Isolated diastolic hypertension (IDH), defined as diastolic blood pressure in the hypertensive range but systolic blood pressure not in the hypertensive range, is not uncommon (<20%) among adults with hypertension. IDH often manifests in concurrence with other cardiovascular risk factors. Individuals with IDH tend to have lower awareness of their hypertension compared with those with both systolic and diastolic hypertension. IDH appears to be a largely underrated risk factor for cardiovascular disease events, which may be explained by inconsistent association of IDH with cardiovascular disease events. The inconsistency suggests that IDH is heterogeneous. One size does not seem to fit all in the clinical management of individuals with IDH. Rather than treating IDH as a monolithic low-risk condition, detailed phenotyping in the context of individual comprehensive cardiovascular risk would seem to be most useful to assess an individual's expected net benefit from therapy. In this review, we highlight that the clinical relevance of IDH differs by individual clinical characteristics, and elucidate groups of individuals with IDH that should be wary of cardiovascular disease risks.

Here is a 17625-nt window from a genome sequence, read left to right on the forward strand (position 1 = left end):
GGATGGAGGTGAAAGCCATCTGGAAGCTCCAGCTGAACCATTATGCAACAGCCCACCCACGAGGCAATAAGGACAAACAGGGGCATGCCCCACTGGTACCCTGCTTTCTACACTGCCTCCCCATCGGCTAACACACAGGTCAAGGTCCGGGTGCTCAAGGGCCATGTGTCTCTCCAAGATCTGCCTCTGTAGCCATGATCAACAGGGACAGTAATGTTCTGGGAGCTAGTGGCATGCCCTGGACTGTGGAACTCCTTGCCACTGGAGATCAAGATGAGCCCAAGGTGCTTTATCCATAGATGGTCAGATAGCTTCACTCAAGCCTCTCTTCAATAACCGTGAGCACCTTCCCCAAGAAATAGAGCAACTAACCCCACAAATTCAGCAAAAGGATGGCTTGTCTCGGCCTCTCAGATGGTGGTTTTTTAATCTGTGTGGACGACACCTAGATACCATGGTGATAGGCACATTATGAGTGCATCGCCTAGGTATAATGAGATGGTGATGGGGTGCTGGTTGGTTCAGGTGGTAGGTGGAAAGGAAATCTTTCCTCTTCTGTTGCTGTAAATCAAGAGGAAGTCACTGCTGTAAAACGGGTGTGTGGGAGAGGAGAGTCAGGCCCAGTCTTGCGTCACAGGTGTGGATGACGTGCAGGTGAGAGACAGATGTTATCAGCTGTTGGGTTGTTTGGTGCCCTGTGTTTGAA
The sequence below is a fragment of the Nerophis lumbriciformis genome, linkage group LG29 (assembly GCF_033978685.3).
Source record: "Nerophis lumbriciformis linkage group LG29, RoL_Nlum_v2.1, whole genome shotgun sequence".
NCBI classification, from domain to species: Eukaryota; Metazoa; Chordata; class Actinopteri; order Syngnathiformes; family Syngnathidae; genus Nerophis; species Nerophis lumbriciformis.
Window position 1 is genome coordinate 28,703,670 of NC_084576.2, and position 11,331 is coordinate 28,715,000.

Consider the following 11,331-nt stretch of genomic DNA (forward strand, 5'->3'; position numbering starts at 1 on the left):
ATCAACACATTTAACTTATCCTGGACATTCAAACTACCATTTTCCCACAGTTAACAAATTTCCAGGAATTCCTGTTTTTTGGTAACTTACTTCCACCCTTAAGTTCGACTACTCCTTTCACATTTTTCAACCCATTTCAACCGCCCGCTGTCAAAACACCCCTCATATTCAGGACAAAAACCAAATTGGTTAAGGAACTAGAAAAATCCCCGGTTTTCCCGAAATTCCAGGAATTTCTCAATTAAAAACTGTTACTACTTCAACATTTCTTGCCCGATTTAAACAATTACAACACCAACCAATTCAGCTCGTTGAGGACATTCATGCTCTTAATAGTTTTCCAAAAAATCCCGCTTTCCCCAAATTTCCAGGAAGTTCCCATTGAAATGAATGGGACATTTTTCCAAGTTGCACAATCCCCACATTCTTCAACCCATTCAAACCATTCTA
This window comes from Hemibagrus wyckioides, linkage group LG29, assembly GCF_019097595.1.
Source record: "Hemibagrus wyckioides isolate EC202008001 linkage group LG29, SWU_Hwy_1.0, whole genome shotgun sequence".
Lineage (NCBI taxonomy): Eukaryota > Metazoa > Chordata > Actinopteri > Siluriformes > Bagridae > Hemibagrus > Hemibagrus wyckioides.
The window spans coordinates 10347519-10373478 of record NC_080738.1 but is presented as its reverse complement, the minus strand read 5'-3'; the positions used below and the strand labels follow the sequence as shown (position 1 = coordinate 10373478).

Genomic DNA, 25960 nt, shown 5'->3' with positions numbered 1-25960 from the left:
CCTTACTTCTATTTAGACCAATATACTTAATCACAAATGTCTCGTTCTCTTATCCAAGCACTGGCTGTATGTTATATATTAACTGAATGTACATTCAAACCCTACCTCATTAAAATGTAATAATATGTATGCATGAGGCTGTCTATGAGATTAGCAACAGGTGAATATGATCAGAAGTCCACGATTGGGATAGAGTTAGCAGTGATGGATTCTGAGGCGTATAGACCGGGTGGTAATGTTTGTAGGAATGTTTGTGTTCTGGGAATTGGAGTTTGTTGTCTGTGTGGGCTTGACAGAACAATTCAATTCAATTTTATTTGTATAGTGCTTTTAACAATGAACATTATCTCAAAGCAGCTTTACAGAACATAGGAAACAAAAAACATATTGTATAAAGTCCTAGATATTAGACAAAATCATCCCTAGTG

|Number of pages||8|
|Publication status||Published - 2022 Aug 1|
Bibliographical noteFunding Information:
Y. Yano received research grant from Boehringer Ingelheim, consulting fee from AstraZeneca and KOWA, and speaking honorarium from Bayer, Daiichi-Sankyo, Takeda, and Novartis. H. Kaneko received research funding and scholarship funds from Medtronic Japan CO., LTD, Boston Scientific Japan CO., LTD, Biotronik Japan, Simplex QUANTUM CO., LTD, and Fukuda Denshi, Central Tokyo CO., LTD. The other authors report no conflicts.
© 2022 Lippincott Williams and Wilkins. All rights reserved.
All Science Journal Classification (ASJC) codes
- Internal Medicine